SM U-118 washed ashore at Hastings, Sussex.
|Career (German Empire)|
|Ordered:||27 May 1916|
|Builder:||AG Vulcan Stettin|
|Launched:||23 February 1918|
|Commissioned:||8 May 1918|
|Fate:||Surrendered on 23 February 1919. Would have been transferred to France, but the tow cable snapped during her voyage to France and she went aground off Hastings on 15 April 1919. She was later broken up.|
|Class & type:||German Type UE II submarine|
|Type:||Costal minelaying submarine|
|Displacement:||1,164 long tons (1,183 t) surfaced
1,512 long tons (1,536 t) submerged
|Length:||81.5 m (267 ft) o/a|
|Beam:||7.42 m (24.3 ft)|
|Draught:||4.22 m (13.8 ft)|
2 × diesel engines, 1,200 hp (895 kW)
2 × electric motors, 600 hp (447 kW)
|Speed:||11.5 knots (21.3 km/h; 13.2 mph) surfaced
7 knots (13 km/h; 8.1 mph) submerged
|Range:||12,500 nmi (23,200 km; 14,400 mi) at 8 kn (15 km/h; 9.2 mph) surfaced
53 nmi (98 km; 61 mi) at 4.5 kn (8.3 km/h; 5.2 mph) submerged
|Test depth:||75 m (246 ft)|
|Armament:||• 4 × 50 cm (19.7 in) internal bow torpedo tubes
• 2 × internal stern tubes
• 1 × 88 mm and 1 × 150 mm deck gun
• 42 × mines
SM U-118 was a type UE II mine laying submarine of the Imperial German Navy and one of 329 submarines serving with that navy during World War I. U-118 engaged in naval warfare and took part in the First Battle of the Atlantic.
SM U-118 was commissioned on 8 May 1918, following construction at the AG Vulcan Stettin shipyard in Hamburg. It was commanded by Herbert Stohwasser and joined the I Flotilla operating in the eastern Atlantic. After about four months without any ships sunk, on 16 September 1918, SM U-118 scored its first hit on another naval vessel. About 175 miles (282 km) north-west of Cape Villano, U-118 torpedoed and sank the British steamer Wellington. Early the following month on 2 October 1918, U-118 sank its second and last ship, the British tanker Arca at about 40 miles (64 km) north-west of Tory Island. With the ending of hostilities on 11 November 1918 came the subsequent surrender of the Imperial German Navy, including SM U-118 to France on 23 February 1919.
Beaching at Hastings
Following surrender U-118 was to be transferred to France where it would be broken up for scrap. However, in the early hours of 15 April 1919, while it was being towed through the English Channel towards Scapa Flow, its dragging hawser broke off in a storm. The ship ran aground on the beach at Hastings in Sussex at approximately 12:45am, directly in front of the Queens Hotel.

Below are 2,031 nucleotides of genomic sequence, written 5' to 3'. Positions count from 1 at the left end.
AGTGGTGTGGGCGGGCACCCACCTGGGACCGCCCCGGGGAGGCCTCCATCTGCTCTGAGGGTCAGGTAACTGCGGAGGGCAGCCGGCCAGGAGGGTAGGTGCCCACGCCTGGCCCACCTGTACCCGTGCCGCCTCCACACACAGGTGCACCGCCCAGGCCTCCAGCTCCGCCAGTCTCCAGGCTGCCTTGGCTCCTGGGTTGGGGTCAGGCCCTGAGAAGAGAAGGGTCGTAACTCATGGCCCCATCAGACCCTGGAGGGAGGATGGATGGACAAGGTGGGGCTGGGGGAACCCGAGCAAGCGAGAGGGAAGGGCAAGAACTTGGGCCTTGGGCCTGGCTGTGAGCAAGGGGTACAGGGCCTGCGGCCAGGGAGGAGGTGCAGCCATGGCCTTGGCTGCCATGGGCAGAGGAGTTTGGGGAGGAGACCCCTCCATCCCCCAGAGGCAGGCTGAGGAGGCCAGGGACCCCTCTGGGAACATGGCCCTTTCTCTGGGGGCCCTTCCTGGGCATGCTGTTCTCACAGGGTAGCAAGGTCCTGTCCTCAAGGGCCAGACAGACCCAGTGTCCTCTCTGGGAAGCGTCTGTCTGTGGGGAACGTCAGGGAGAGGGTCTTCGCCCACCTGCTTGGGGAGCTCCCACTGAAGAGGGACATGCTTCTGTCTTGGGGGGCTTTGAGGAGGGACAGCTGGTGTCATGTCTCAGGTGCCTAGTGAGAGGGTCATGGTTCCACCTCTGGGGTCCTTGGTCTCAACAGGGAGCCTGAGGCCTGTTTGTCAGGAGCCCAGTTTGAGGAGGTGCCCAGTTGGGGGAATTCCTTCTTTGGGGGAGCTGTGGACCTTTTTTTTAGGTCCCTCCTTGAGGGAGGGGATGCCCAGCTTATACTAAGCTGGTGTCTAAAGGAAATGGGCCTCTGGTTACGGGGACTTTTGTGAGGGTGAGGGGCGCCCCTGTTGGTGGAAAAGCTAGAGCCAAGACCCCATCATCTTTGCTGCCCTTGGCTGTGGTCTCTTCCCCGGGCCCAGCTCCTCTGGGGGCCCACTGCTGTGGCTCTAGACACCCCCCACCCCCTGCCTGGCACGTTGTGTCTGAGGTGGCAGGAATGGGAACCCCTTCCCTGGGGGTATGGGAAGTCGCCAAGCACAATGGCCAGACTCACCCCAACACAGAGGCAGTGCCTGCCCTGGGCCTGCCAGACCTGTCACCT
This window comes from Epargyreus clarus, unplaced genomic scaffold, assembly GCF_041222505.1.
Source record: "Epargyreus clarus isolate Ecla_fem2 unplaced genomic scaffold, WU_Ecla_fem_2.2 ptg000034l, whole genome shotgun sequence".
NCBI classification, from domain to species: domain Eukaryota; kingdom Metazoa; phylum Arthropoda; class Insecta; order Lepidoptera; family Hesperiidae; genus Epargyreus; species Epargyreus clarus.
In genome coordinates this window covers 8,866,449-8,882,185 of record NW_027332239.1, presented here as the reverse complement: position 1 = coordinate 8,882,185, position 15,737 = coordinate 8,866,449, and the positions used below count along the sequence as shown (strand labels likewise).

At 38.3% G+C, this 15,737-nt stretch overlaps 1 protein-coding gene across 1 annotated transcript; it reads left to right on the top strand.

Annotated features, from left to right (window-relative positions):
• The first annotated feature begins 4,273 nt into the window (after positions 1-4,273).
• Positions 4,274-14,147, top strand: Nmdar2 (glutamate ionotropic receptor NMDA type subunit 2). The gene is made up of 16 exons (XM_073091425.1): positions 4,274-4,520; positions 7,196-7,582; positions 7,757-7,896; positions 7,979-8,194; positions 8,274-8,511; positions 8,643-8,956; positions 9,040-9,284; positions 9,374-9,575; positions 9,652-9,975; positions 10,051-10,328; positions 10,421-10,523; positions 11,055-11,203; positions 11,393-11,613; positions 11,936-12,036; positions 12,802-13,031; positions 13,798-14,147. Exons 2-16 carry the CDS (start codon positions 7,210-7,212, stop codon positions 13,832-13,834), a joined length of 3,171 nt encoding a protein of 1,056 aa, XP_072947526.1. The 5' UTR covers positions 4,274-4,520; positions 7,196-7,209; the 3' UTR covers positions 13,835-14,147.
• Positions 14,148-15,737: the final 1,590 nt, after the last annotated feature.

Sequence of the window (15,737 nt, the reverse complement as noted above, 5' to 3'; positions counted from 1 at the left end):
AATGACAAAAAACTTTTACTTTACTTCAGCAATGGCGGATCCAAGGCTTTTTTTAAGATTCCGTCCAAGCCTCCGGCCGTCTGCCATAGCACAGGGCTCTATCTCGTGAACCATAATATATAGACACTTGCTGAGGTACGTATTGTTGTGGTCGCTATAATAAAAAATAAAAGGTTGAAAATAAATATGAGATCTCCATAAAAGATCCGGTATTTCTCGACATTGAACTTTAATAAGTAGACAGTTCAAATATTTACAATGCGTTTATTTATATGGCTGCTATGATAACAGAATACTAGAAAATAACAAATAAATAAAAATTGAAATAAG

Initially there were attempts to displace the stricken vessel; three tractors tried to refloat the submarine and a French destroyer attempted to break the ship apart using its cannons. These attempts however were unsuccessful and the proximity of the submarine to the public beach and Queens Hotel dissuaded further use of explosive forces.
The wreck of the submarine immediately became a popular tourist attraction with thousands of visitors to Hastings that Easter flocking to see the beached vessel. The vessel was put in charge of the local coastguard station and the Admiralty allowed the Town Clerk of Hastings to charge a small fee for people to climb on the deck of the submarine. This continued for two weeks, during which time the town collected almost £300 (UK£ 12,800 in 2015) which helped fund an event to welcome the town's troops returning from the war.
Two members of the coastguard, chief boatman William Heard and chief officer W. Moore, were tasked with showing important visitors around inside the submarine. The visits however were curtailed at the end of April when both men became severely ill. It was thought that rotten foodstuffs in the submarine were causing the problems however, despite the visits being discontinued, the illnesses continued and got worse. Moore died in December 1919 and Heard followed in February 1920. At his inquest it was heard that a noxious gas, possibly chlorine released from the submarine's damaged batteries, had caused abscesses on the lungs and brain of the dead man.
Even after visits inside the submarine had been stopped it remained common for tourists to take pictures of themselves standing alongside or even on the deck of the U-boat. Eventually, between October and December 1919, U-118 was broken up and the pieces removed and sold for scrap. The gun was left in place but later dug up in 1921. It is believed that some of the keel from the submarine may still lie underneath the sand of the beach.
|Wikimedia Commons has media related to SM U 118.|
- "U-118". Retrieved 21 January 2010.
- "Ships hit by U-118". Retrieved 23 January 2010.
- "U-118". Retrieved 24 January 2010.
- "Submarines in tow". Retrieved 23 January 2010.
- "U-boats". Retrieved 24 January 2010.
- "German Submarine U-118". Retrieved 19 October 2013.
- "Key events 1900 - 1949". Retrieved 24 January 2010.